The EPA phased in the stationary rules in two stages, which began in April 2006. Between 1 April and 31 December 2006, engines built and shipped for stationary use in the USA had to be able to meet Tier 1 emissions levels. No factory certification was required during this interim period, and it was up to end-users to verify that new engines were Tier 1 compliant.

The second stage took effect for engines built on or after 1 January 2007, and does involve factory certification. Engines must be certified to the same EPA non-road mobile tiers in effect at the time the engine is built. Thus, for 2007 through to 2010, stationary diesel engines must meet Tier 2, 3 or 4, depending on power range.

With the phase-in of Tier 4 in 2011 for non-emergency engines greater than 175 horsepower, stationary diesel engines will have to meet Tier 4. Emergency standby generator sets will again be allowed to maintain the previous tiers instead of having to meet Tier 4. Engines rated at 3000 horsepower and above will be certified to Tier 1 non-road mobile standards until 1 January 2011, at which time they will have to be certified to Tier 4 for non-emergency engines.

The EPA has also specified instructions for existing engines. If an existing engine or generator set is to be rebuilt, replaced or overhauled, and the cost is more than 50 per cent of the price of an equivalent new engine, or if there is an increase in the “potential to emit,” then the new regulation applies. More specifically, if the engine was built before 1 January 2007, and the above conditions are met, that unit must meet Tier 1 emissions after rebuild, repair or overhaul. If the engine was built on or after that date, and the conditions are met, the engine must meet the applicable emissions tier level in effect in the year it was manufactured.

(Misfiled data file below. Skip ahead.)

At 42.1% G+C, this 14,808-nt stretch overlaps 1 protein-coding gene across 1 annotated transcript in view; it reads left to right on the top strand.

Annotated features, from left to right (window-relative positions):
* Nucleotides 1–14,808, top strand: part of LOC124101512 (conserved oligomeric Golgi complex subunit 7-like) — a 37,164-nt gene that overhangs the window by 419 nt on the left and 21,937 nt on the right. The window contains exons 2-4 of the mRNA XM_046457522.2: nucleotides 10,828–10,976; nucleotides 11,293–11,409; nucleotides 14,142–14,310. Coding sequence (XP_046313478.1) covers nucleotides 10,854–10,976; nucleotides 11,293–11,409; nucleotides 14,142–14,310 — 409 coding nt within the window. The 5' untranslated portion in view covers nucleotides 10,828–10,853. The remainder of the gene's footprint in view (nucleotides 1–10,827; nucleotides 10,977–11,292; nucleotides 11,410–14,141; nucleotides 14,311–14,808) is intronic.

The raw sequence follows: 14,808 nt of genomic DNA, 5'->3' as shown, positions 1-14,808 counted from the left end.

It is important to note that the EPA NSPS stationary regulation sets minimum standards for diesel exhaust emissions levels in the USA. Some regions, states, and localities have set exhaust emission limits that are more stringent than the EPA regulation and thus take jurisdiction.

The situation in Europe is similar to that in the USA. Diesel generator sets sold into mobile applications in Europe have to meet minimum exhaust emissions regulations published by the European Union (EU). EU Stage II limits for mobile generator sets operating between 19 bkw and 560 bkw (approximately 20 kVA to 625 kVA) became effective 1 January 2007. Stationary generator sets sold in Europe are not currently regulated by the EU but are, in most cases, regulated by domestic regulations.

Reducing engine emissions

The EPA regulatory programme puts the responsibility on engine manufacturers to offer certified engines that meet the applicable regulations. The primary concern is NOx because it contributes to ground-level ozone.